As for a clean sweep. I would suggest the Oz selectors should have learned a serious lesson playing only five batsmen and Wade at 6. And they wont have Hussey in future. Was madness and almost lost Oz the game. Wade”s opportune century saved us otherwise it was Sri Lanka’s test…and then with a pedestrian bowling attack. India and England would have made mince meat of Oz if they try that again…real dumb.

          • January 8th 2013 @ 10:10pm
            Sunil said | January 8th 2013 @ 10:10pm | ! Report

            Watching Khawaja in the T20 match against the Stars and he looked inn great form. Interesting to see Quiney keep wicket.

      • January 8th 2013 @ 8:22am
        Christo the Daddyo said | January 8th 2013 @ 8:22am | ! Report

        I think you could be on the money with that first lineup Hazey. But I wonder whether the selectors might swap Watson and Khawaja around?

        And although I can’t think who I would drop, I would really like Starc in the team. He seems to bowl better the longer he goes (so with this current trend of resting bowlers every five minutes that may turn out to be a problem) and he offers good variation to the other quicks.

        • Roar Rookie

          January 8th 2013 @ 8:29am
          Hazey the Bear said | January 8th 2013 @ 8:29am | ! Report

          Yeah Johnson got the drop for Starc – No explicit reason, just…Johnson irks me for some reason. I think he had so much potential when he first arrived on the test scene. He was strong, athletic…he had the possibility to bowl unplayable deliveries on occasion, and contribute strongly with the bat on occasion.

          I think he’s still doing that…on occasion. And that’s the problem. If he’s the player that had so much of that potential, his successes should happen a lot more often because he should have improved…but it’s all still on occasion.

        • Roar Rookie

          January 8th 2013 @ 8:30am
          Hazey the Bear said | January 8th 2013 @ 8:30am | ! Report

          And I think the first line up is more what the selectors are thinking…minimal changes to the side, although their poster boy Johnson will probably make an appearance.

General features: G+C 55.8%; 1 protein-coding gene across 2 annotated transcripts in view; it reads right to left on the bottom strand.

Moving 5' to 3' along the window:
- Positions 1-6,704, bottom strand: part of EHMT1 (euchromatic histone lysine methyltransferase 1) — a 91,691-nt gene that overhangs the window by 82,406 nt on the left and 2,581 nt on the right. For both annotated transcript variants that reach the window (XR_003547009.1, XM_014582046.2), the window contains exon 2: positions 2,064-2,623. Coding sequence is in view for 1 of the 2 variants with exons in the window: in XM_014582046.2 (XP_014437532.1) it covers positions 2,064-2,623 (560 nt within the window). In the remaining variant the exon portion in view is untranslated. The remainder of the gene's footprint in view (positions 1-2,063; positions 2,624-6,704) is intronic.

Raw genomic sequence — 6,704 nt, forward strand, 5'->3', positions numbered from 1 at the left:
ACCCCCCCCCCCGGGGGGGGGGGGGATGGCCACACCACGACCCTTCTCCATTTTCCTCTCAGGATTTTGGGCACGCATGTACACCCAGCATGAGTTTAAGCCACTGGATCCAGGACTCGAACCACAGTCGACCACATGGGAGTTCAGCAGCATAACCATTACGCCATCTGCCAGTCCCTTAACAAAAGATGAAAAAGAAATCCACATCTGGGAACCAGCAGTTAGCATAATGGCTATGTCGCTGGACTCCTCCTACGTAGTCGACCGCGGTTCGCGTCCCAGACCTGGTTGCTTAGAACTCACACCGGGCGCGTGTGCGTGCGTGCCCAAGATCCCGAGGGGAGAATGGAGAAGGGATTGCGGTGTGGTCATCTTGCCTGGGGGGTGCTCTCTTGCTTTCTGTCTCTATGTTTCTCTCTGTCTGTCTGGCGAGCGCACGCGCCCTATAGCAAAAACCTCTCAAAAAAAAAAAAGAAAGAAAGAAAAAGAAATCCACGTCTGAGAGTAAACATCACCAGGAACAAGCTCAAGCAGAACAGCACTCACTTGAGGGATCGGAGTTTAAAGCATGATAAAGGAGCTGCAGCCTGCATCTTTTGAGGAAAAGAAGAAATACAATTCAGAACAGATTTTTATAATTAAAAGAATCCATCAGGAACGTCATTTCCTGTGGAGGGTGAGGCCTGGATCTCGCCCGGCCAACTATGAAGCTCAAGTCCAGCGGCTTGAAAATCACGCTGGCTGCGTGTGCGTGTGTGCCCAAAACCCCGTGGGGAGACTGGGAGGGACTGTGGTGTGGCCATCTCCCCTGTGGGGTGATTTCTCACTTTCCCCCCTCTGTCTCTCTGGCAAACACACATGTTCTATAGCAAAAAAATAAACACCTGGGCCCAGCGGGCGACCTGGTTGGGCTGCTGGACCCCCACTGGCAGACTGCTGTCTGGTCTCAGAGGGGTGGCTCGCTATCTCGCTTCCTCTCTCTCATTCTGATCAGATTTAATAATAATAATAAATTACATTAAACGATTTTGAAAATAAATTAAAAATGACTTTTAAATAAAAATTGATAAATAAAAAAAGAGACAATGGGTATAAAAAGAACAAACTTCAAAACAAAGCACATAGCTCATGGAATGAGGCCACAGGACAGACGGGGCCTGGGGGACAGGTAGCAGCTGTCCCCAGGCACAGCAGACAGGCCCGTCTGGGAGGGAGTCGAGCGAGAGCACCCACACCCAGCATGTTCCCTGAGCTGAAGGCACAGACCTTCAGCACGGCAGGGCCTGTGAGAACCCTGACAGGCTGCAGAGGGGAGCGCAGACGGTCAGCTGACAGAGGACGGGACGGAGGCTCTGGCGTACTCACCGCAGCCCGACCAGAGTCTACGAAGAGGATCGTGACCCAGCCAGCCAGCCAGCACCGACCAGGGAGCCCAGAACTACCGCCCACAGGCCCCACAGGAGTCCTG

• January 8th 2013 @ 9:32pm
        TJ said | January 8th 2013 @ 9:32pm | ! Report

        Burns form over the last two years warrants emerging batting status and given lack of current run machines putting their hand up, would be happy to see him given a chance just like UTK was the previous season.

    • January 8th 2013 @ 8:20am
      eagleJack said | January 8th 2013 @ 8:20am | ! Report

      The four quicks “experiment” was only brought about by the injury to Watson (and the fact the Lankans are horrible against pace). It was a one off and we won the Test. So objective accomplished.

      Watson will come back in and Khawaja will replace Hussey.

      One thing the NSPs “rotation” policy has achieved is a genuine depth in the fast bowling ranks that we have never seen. We no longer have a clear standout like McGrath who is an automatic selection. Instead we now have 6 blokes who all have Test experience who will all do a job if called upon. Im in the boat that the policy has been a success. I believe that there is now a clear order established and for a series like the Ashes we will pick our 3 best available quicks for each game (for me that’s Siddle, Bird, Pattinson/Starc).

      • January 8th 2013 @ 10:37am
        Rob Barrow said | January 8th 2013 @ 10:37am | ! Report

        Eaglejack iteresting point. We have a couple of bowlers in Pattinson, Cummins and Starc who can develop into the next great bowlers. For the batters i see Warner, Khawaja and Hughes as our next best batsman, Khawaja in particular needs to be given a proper go to show what he can do as he is a real talent.